England coach, Eddie Jones, has a long history of using consultants to boost his teams. Photo: Kim Ludbrook/EPA

LONDON - England's World Cup preparations are being undermined by the RFU’s state of financial turmoil, with Eddie Jones ordered to pay consultants himself — and forced to intervene to protect Richard Hill’s job.

Amid a savage round of enforced redundancies within the union, the fall-out is being felt at senior national-team level. Firm assurances that the cost-cutting measures would not have any direct impact on the England set-up appear to have been misleading.

Sportsmail understands that Jones must now dip into his own salary to pay for any consultants he chooses to bring into camp — as he has so often since taking charge in late 2015. There are indications that Jonny Wilkinson will continue to be paid using union funds, but others employed on an ad hoc basis must be funded by the head coach.

This could hamper his ability, or willingness, to employ specialists to address specific issues. England have turned to the likes of George Smith, Glen Ella, Andrew Johns, Dr Sherylle Calder, Marc Dal Maso and Graham Dawe during Jones’s tenure, but this type of input may be off-limits in the future.

In addition, it is understood that there were plans to remove 2003 World Cup-winner Hill from his post as England’s senior team manager. However, sources have indicated Jones put a stop to it.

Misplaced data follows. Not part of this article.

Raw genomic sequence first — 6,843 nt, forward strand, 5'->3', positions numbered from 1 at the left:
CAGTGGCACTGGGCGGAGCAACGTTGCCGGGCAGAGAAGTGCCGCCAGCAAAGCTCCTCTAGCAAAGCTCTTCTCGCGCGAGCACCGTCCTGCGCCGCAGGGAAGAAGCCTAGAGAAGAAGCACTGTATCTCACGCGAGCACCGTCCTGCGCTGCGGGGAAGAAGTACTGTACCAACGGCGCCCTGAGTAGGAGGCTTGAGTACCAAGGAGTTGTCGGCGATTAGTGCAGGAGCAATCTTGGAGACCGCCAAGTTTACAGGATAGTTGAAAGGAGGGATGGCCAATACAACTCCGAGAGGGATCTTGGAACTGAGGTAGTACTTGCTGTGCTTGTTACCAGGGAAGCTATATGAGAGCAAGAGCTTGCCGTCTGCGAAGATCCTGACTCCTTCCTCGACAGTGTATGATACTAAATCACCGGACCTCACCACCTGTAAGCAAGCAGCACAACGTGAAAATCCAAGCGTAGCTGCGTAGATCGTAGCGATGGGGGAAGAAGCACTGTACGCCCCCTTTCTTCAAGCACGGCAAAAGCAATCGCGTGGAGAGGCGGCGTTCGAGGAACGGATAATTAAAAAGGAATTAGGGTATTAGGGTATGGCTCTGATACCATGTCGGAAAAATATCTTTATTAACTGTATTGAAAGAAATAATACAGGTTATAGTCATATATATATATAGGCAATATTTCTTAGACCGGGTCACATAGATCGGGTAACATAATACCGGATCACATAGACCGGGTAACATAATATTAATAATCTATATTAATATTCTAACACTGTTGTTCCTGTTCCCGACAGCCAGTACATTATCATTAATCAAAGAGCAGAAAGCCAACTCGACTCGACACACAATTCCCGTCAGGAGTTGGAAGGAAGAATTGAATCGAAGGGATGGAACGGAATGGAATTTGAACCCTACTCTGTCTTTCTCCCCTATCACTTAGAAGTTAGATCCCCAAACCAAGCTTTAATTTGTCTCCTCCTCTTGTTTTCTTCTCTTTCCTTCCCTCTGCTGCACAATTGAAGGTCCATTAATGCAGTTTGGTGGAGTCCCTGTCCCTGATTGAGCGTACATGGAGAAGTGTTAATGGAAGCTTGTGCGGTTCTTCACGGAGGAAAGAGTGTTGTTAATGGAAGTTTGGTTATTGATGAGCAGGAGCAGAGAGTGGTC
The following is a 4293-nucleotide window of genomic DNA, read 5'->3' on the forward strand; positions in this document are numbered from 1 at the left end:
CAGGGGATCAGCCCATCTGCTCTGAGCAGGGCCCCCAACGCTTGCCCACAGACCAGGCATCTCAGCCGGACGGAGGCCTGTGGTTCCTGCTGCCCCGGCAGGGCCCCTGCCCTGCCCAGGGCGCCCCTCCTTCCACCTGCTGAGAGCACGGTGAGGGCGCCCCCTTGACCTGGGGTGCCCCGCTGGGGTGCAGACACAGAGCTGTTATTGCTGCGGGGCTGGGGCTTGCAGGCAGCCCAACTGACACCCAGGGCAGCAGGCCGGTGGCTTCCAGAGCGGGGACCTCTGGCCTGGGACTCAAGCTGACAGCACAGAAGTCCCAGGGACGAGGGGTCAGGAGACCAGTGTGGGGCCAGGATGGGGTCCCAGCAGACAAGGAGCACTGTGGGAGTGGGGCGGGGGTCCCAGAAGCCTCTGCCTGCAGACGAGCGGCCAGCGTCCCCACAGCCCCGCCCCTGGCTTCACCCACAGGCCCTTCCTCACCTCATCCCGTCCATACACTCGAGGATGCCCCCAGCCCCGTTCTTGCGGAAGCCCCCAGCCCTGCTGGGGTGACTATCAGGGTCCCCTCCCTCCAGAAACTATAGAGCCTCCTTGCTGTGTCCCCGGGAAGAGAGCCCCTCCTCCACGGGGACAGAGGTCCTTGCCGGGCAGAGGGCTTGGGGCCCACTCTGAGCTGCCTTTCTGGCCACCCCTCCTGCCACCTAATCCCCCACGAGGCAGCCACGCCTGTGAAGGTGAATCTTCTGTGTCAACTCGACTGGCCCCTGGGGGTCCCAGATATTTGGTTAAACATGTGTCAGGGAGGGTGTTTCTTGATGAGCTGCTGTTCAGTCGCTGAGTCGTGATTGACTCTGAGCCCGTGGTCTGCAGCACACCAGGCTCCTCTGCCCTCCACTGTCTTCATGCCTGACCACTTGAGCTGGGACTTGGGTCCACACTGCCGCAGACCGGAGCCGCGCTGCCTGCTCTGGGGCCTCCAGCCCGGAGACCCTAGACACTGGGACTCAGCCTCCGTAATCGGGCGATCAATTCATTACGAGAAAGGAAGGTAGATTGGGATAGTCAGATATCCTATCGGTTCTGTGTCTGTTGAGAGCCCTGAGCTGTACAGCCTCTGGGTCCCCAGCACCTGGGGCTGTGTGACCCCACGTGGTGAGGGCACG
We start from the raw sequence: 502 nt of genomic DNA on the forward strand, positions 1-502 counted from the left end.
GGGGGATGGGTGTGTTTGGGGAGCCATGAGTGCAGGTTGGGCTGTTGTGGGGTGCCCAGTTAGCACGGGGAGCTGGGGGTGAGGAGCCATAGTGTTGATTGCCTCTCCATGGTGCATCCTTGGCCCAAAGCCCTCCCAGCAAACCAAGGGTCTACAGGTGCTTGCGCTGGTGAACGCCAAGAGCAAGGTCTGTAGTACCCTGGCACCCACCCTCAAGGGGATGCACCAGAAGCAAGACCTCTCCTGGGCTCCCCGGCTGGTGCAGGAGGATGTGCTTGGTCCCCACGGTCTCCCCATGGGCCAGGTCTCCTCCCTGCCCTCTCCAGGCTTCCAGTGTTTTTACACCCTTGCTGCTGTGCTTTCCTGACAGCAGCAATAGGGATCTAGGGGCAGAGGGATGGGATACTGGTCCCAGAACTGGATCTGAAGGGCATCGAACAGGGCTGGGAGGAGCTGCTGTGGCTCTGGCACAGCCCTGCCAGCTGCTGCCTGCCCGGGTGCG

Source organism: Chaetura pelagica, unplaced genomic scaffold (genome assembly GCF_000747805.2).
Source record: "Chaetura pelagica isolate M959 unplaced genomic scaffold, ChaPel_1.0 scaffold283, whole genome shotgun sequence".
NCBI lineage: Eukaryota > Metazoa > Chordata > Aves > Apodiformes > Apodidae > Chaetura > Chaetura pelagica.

Hill is not formally involved with coaching, but his role includes a mentoring element and the respected former flanker is appreciated by the players who he works with directly. However, in the current climate of financial turmoil there can be no certainties the England staff will remain intact.

A year before the World Cup, it is a worrying predicament. The England hierarchy are aware that up until now the RFU’s financial clout has been a vital asset. Without it, there will be doubts about England’s ability to compete with the All Blacks, along with Six Nations champions Ireland — who have the luxury of directly managing their players’ workload.

Daily Mail

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